Most people could sleep better. Approximately 35% of adults regularly get insufficient sleep. Even among people who get enough sleep most nights, more than one-third self-report getting poor-quality sleep and one-fifth self-report failing to wake up feeling refreshed any day in the past week.
Yet most people believe that they only need five hours of sleep per day, that sleep does not need to occur at a regular time or all at once, and that “lying in bed with eyes closed is almost as good as sleeping”.
Many adults ascribe to this mythology about sleep, despite living with the evidence that better sleep would make them happier and healthier. For example:
Additionally, unhealthy sleep patterns have been empirically linked to:
Sleep quality can be described via four distinct metrics: sleep duration, sleep efficiency, sleep latency, and wake after sleep onset. That is, a good night’s sleep is characterized by:
Much of the current body of research on sleep disruption focuses on non-pharmacological interventions for practicing better sleep hygiene. That is, environmental and behavioral changes people can implement at home that have a meaningful, natural impact on sleep quality. These include:
Though 90% of adults report using an electronic device within an hour of going to bed, research shows that the blue light emitted by smartphone screens, tablets, laptops, and other devices can disrupt the body’s natural production and uptake of melatonin (the neurotransmitter responsible for sleep). Nevertheless, leaving the television on low does not present the same problems, and may help distract and calm an overactive mind.
Writing down notes for the following morning can help relieve stress over needing to remember overnight.
Dim or red-hued light can help the body slip into its natural sleep rhythm more easily.
If leaving the television on low is not an available option, some people may benefit from listening to music, white-noise, or a non-stimulating podcast.
Keeping the ambient temperature at or near 65°F (18.3°C) can help people stay asleep longer and wake fewer times during the night.
Low-intensity physical activity has been empirically linked to measurable improvements in sleep quality.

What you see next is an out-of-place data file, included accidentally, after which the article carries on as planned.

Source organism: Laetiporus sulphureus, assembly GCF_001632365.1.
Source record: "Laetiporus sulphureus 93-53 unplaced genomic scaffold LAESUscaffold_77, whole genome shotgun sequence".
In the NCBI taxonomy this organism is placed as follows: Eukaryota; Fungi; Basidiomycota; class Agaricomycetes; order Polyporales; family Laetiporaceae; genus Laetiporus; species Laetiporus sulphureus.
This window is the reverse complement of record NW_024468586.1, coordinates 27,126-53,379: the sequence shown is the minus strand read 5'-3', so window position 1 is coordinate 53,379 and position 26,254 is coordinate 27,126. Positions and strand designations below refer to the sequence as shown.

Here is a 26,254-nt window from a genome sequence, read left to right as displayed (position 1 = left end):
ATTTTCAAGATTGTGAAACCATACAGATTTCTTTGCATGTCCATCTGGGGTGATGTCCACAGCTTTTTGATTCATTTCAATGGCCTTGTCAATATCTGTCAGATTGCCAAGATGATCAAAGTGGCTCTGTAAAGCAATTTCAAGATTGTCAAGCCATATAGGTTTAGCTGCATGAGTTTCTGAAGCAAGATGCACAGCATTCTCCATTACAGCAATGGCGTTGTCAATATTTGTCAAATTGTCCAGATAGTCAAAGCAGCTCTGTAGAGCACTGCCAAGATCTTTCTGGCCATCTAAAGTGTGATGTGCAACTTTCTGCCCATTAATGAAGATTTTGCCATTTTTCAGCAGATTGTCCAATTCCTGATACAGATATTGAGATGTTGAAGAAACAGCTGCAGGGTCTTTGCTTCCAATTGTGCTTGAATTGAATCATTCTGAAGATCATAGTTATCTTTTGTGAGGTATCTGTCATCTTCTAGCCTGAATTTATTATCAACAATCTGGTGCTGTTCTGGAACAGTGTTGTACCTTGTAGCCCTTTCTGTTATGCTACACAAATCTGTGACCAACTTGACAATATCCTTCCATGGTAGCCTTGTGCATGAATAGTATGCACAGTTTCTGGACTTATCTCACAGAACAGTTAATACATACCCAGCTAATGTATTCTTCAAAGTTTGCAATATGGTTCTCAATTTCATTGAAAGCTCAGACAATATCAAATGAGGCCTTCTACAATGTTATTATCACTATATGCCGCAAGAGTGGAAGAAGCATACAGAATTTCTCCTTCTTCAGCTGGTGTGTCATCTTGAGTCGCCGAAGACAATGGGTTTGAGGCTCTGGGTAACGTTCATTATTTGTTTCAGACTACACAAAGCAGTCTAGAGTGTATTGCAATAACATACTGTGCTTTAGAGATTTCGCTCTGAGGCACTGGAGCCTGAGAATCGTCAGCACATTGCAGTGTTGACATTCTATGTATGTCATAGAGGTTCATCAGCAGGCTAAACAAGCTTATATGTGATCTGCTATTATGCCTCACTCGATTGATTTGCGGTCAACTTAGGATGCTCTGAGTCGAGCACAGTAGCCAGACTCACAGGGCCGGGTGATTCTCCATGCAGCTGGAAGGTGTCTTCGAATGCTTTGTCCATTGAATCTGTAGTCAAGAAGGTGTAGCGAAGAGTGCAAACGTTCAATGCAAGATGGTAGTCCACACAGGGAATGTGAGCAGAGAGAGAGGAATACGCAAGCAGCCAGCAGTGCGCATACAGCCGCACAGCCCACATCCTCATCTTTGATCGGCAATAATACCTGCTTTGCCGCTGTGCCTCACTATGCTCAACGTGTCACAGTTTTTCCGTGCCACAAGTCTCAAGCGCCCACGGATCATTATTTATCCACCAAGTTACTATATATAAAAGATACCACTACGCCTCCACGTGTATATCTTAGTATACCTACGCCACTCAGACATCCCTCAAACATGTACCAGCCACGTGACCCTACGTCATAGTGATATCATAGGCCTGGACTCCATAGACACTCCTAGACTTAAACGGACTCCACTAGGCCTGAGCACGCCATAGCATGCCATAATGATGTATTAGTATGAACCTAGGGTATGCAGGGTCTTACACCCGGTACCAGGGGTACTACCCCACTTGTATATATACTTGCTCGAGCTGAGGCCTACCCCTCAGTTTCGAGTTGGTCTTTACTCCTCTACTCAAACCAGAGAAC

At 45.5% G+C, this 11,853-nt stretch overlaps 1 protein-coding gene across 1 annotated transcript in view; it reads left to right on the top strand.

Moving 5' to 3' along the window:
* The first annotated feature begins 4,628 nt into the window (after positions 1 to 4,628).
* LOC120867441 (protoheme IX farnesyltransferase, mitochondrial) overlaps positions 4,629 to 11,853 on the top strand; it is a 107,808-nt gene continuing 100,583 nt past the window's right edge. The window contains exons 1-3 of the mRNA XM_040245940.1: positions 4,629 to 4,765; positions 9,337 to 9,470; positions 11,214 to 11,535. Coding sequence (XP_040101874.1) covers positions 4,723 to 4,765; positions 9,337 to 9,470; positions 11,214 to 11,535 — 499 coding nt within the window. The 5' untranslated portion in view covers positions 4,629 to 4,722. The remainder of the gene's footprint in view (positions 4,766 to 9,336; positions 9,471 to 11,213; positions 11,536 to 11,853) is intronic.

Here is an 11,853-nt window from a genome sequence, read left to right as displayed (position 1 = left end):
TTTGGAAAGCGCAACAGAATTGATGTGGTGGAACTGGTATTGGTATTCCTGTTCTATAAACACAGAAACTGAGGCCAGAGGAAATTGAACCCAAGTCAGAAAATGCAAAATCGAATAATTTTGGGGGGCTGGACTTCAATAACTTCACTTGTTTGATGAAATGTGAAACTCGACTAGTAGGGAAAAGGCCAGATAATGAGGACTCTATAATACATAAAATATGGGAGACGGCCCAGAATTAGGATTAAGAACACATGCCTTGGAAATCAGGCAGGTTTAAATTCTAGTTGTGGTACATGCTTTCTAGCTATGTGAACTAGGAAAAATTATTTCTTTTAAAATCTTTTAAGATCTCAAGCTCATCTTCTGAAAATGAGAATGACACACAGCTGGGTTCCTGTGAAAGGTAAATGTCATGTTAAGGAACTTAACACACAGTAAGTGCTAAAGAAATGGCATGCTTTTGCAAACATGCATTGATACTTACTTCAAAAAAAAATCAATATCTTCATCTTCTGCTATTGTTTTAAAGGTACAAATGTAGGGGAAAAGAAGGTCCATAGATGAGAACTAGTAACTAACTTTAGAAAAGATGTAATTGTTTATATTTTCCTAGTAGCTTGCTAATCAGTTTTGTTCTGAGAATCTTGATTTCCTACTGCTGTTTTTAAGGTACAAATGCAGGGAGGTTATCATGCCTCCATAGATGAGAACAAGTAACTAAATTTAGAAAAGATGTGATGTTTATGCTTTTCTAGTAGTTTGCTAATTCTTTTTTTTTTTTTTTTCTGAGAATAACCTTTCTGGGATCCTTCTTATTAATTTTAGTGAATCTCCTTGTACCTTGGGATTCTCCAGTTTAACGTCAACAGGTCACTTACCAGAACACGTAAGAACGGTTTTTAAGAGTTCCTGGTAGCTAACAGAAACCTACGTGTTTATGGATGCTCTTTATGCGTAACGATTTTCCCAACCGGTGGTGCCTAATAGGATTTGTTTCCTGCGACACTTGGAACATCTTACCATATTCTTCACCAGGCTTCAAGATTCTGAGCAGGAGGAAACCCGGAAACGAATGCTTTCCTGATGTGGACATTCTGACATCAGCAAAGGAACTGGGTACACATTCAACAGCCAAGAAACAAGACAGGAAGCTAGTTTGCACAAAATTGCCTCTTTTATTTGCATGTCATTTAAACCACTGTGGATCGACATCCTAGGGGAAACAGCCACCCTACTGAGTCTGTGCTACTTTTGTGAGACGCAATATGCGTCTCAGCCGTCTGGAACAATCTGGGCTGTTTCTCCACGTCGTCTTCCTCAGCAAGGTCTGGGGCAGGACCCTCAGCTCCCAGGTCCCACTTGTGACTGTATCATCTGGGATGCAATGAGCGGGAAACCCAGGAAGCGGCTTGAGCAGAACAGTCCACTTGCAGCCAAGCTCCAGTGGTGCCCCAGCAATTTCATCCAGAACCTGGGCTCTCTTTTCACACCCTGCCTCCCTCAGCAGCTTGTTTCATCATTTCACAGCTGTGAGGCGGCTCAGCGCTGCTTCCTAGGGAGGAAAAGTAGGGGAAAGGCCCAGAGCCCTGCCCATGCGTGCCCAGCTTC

Certain herbal tea components, including chamomile, may help improve sleep. More specifically, these natural remedies may yield better sleep efficiency and latency for some people as a result of their natural sedative and analgesic properties.
Meditation and breathing exercises both aim to cause relaxation by slowing heart rate, lowering blood pressure, and improving blood oxygen levels in the body.
The empirical support for practicing acupressure to improve sleep is mixed, though many individual people report feeling more relaxed, falling asleep faster, and waking up feeling more refreshed after using acupressure.
Some commonly-used sleep supplements, like OTC melatonin, have little empirical support for their use. Rather, people interested in using natural supplements for sleep should consider better sleep therapies with more-proven results.
In addition to environmental factors, getting to sleep better is largely a result of improving sleep hygiene via cognitive adjustment. Consequently, the most effective practice for getting better sleep — which has been proven to improve all four elements of sleep quality — involves keeping a sleep diary to record what works best for you.
What’s more, consulting a medical professional about your sleep habits, hygiene, and concerns can help pinpoint the natural interventions most likely to prove both safe and effective for your situation.
According to Kratom Society, kratom, in low doses, can offer relaxation and analgesia, making its potential use as a better sleep supplement both measurable and well-suited for use with many sleep disorders. However, more research is required as Kratom is currently not indicated for consumption and is still a relatively new form of natural health supplement.
Always consult a health practitioner before adding new supplements to your health regimen.